(I was going to call the blog 'BRAPA in Operation Yew Tree' but errrm, you know .....)
A two hour drive to rural Staffordshire last Saturday morning meant I could not afford to be feeling ill on the journey over.
Easier said than done when you've been to your first beer festival since lockdown (Poppleton) on the previous evening, where I got to drink stuff like this.
Pink Matter Custard they call it. Didn't look like beer. Didn't smell like beer. Didn't taste like beer. It was more like milkshake. And I enjoyed it.
Because we shouldn't forget that I was the 'Saffron Walden McDonald's Happy Meal Thickshake Junior Champion of the Year 1988/89'. Bag of Toffos for the winner. I puked all down my replica Everton Tony Cottee shirt afterwards whilst watching Knightmare. Danger team! And that is a BRAPA fact.
Back to the present, and I actually kept my discipline on that baking hot Friday evening, drinking 4.5 pints, having a hot dog and catching the bus home at 8pm.
I slept through til 8am, and felt remarkably full of vim and vigour. Real ale / milkshake WILL lengthen your life expectancy.
Daddy BRAPA drove us into the village of Denstone in a downpour. Grey clouds, 13 degrees. What a difference a day makes! Social media had suggested an 11am opening time, but you know what that often means? You arrive, pub is firmly shut, and a blackboard outside states 12 noon.
What to do? Sitting in the car for 50 minutes was unappealing. Our other ticks were either too far or definite 12 nooners. Luckily, the BRAPA encyclopaedic brain whirred into action and I recalled a pub from last year's GBG, Talbot, Alton (close to Alton Towers) only three miles away and a 10am opener.
It took some finding, sunken down into a rural spot just outside the village around a hairpin bend, nestling into the trees beside a hotel which seemed to be linked to the pub and is also a former GBG entry!
And what a cracking post-emptive the Talbot threatened to be. A little wood burner bubbled away to our left, nooks and crannies everywhere, very dark, 18th century farmhouse style, a very handsome chair which had almost certainly been nicked from the local church. The 'barmaid' who follows us in has inverted commas because she may have been a customer having a gin with the girls out the front. She greets us with a cheery pre-amble regarding 'where's the good weather gone?' She can't find the half glasses, she can't work the till, she asks Dad THREE times if he said 'half a Steerage'. But I like her. And as we settle down in the corner, angry with myself for forgetting I too could have had a half (BRAPA non-GBG pub rules), this place is so atmospheric and ancient, and it'd have to do something rather bloody stupid to ruin that. So of course, it does something rather bloody stupid. Journey (not even 'Don't Stop Believin') and then Phil Collins, are piped through at a ridiculous volume. A man who might be in charge finally locate the twiddly knob to turn it down. But a pub ghost seemingly turns it up again. And it had to be turned down again. Now, I'm not anti piped pub music as an absolute rule, but THIS music and THIS volume in THIS particular sort of pub? Unforgiveable.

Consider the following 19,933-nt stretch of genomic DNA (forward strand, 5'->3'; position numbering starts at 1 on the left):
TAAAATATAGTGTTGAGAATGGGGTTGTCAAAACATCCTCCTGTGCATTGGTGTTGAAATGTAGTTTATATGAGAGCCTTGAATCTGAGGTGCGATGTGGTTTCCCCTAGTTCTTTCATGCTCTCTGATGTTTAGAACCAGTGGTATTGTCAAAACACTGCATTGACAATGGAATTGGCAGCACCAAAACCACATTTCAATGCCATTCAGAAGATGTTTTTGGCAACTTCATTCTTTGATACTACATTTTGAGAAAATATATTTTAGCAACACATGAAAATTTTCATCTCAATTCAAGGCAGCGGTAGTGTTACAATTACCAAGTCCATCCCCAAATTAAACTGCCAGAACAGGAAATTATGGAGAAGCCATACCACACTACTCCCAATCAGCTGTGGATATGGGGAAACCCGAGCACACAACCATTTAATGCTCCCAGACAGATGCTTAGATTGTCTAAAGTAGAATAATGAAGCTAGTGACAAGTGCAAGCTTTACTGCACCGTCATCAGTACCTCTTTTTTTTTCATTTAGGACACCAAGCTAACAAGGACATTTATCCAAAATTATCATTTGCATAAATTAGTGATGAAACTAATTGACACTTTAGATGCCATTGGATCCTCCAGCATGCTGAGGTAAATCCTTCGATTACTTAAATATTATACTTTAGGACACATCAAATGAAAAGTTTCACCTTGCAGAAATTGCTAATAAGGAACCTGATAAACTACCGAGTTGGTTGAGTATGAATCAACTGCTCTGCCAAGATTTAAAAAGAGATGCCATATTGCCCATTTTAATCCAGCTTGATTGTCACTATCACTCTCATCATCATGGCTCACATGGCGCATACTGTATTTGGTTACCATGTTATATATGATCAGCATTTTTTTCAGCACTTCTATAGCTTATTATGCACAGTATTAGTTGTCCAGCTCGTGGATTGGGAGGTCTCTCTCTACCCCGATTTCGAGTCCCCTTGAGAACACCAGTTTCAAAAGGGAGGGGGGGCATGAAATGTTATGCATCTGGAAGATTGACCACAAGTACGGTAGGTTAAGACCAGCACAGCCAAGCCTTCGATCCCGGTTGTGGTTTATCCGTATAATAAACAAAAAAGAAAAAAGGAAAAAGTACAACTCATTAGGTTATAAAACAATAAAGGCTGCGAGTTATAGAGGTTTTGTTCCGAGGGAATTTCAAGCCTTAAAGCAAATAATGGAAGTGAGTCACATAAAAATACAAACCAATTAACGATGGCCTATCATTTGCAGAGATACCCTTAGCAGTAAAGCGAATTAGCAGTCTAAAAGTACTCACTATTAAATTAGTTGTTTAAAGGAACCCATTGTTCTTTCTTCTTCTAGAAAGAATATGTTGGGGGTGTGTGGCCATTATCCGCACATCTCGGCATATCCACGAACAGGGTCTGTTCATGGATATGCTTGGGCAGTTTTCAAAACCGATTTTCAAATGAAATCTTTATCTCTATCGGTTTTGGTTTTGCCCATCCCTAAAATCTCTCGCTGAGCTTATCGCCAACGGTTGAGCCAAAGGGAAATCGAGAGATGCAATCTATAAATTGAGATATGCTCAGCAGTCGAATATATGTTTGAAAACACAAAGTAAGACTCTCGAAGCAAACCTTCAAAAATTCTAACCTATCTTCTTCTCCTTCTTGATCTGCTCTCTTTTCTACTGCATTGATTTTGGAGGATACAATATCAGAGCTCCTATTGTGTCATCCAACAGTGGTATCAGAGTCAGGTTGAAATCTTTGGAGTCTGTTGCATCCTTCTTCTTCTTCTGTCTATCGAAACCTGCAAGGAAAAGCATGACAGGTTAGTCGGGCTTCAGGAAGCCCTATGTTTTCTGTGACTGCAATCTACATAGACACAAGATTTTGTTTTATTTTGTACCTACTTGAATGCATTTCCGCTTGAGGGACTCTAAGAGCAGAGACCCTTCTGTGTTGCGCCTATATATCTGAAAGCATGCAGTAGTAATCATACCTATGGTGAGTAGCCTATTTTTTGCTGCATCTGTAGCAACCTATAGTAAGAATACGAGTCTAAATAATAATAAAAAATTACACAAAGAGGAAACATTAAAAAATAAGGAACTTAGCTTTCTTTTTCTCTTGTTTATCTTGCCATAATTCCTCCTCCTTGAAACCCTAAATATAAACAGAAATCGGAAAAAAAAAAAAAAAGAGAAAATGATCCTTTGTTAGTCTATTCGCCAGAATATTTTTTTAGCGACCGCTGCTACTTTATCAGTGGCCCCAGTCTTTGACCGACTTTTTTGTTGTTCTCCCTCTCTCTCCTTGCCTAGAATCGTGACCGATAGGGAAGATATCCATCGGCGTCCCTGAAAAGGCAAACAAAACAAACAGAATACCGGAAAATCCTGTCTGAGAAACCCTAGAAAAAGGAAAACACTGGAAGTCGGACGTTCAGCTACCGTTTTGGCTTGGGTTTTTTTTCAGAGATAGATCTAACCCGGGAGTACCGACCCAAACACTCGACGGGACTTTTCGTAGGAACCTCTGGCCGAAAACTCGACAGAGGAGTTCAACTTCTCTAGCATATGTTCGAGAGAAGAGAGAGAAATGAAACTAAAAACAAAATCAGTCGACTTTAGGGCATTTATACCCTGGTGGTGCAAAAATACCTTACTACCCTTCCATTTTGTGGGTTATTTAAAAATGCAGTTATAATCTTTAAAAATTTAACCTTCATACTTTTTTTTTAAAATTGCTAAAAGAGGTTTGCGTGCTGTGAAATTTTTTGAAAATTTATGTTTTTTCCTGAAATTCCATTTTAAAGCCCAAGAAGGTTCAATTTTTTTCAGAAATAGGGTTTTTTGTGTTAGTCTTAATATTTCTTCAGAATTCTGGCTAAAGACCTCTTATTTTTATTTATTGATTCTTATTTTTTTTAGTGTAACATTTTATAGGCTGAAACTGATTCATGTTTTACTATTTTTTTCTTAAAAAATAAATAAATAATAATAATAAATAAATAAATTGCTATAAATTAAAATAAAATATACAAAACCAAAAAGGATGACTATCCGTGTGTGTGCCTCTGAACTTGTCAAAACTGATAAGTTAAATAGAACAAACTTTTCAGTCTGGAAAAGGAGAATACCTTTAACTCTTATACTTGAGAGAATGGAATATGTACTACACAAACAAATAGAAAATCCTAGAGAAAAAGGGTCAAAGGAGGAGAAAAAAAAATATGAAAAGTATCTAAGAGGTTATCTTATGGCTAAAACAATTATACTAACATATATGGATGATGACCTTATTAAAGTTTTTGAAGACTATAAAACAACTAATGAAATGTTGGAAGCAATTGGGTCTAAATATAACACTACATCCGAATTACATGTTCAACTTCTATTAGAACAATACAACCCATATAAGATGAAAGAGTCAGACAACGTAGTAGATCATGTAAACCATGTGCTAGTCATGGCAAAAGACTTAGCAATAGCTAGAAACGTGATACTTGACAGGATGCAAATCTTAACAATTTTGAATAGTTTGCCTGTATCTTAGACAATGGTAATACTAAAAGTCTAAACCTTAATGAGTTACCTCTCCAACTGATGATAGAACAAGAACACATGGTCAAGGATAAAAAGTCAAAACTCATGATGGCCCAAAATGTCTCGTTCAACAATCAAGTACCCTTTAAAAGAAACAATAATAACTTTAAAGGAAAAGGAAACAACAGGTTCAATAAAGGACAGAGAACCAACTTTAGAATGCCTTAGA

|Doggie beer - another 'red flag' as the kids say|
|2,333,710th pub goers annoyed to here this utter dross|
Still a nice pub though, let's be charitable, it is noon now, and Mr Sat Nav has finally remembered where our first proper tick is. We park in the village hall car park opposite, I make mental note of where the defib machine is. Pub looks open. Good to go.
Someone on my Twitter described the Tavern, Denstone (2242 / 3804) as totally underwhelming, and yes I do get where they are coming from, but I appreciate the basic 'lived-in-ness' of the place. Just a few bulbous noses and hi-vizzers drinking Carling and Guinness in companionable silence, looking suitably miserable, perking up slightly as a familiar local face appears, before slumping back down into a lagery depression. A 'proper' pub. There was a restaurant area around the corner, but out of sight, out of mind. Pedigree or Wainwright as a beer range doesn't cut it when you've been going in hard on the Turning Point. A cheerful barmaid with an element of a young Kate Bush steps up to serve us. ALL the kids wanna be KB nowadays. Stranger Things happen in BRAPA pubs. I respond by staging a very humorous (if I do say so myself) chat with Dad about the recent contrast in weather conditions. She doesn't respond at all. You could say that she failed to hit those Weathering Heights. Or not. The Wainwright is tolerable, we sit still and try to blend in. Then, all at once, a tall ancient couple come in all hunched over and crooked but happy. Crazy lady on stick is asked by Lord Emsworth look-a-like husband if she wants a double or single Bombay Sapphire. "Daft question!" she shrieks, making the whole pub, especially D.BRAPA roar with laughter, before silence descends once more. Pubs, ain't they just the best places in the world?